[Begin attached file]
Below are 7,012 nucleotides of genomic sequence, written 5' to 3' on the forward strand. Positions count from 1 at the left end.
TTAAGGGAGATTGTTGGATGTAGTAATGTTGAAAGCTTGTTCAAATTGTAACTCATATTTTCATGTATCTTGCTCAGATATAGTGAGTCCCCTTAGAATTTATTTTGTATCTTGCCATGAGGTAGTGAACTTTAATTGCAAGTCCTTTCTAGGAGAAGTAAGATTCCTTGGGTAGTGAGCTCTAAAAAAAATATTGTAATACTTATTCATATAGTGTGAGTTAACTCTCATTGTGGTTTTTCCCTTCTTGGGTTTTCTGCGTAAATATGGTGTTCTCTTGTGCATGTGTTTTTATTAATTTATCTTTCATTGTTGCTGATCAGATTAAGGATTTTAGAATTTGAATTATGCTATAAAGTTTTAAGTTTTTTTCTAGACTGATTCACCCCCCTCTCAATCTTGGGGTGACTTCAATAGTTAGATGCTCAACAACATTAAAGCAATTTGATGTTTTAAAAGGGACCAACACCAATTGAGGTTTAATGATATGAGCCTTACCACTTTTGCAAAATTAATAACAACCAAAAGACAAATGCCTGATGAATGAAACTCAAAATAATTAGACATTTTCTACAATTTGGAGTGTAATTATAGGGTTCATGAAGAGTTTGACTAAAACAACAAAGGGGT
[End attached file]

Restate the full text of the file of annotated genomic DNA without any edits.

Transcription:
Below are 7,012 nucleotides of genomic sequence, written 5' to 3' on the forward strand. Positions count from 1 at the left end.
TTAAGGGAGATTGTTGGATGTAGTAATGTTGAAAGCTTGTTCAAATTGTAACTCATATTTTCATGTATCTTGCTCAGATATAGTGAGTCCCCTTAGAATTTATTTTGTATCTTGCCATGAGGTAGTGAACTTTAATTGCAAGTCCTTTCTAGGAGAAGTAAGATTCCTTGGGTAGTGAGCTCTAAAAAAAATATTGTAATACTTATTCATATAGTGTGAGTTAACTCTCATTGTGGTTTTTCCCTTCTTGGGTTTTCTGCGTAAATATGGTGTTCTCTTGTGCATGTGTTTTTATTAATTTATCTTTCATTGTTGCTGATCAGATTAAGGATTTTAGAATTTGAATTATGCTATAAAGTTTTAAGTTTTTTTCTAGACTGATTCACCCCCCTCTCAATCTTGGGGTGACTTCAATAGTTAGATGCTCAACAACATTAAAGCAATTTGATGTTTTAAAAGGGACCAACACCAATTGAGGTTTAATGATATGAGCCTTACCACTTTTGCAAAATTAATAACAACCAAAAGACAAATGCCTGATGAATGAAACTCAAAATAATTAGACATTTTCTACAATTTGGAGTGTAATTATAGGGTTCATGAAGAGTTTGACTAAAACAACAAAGGGGT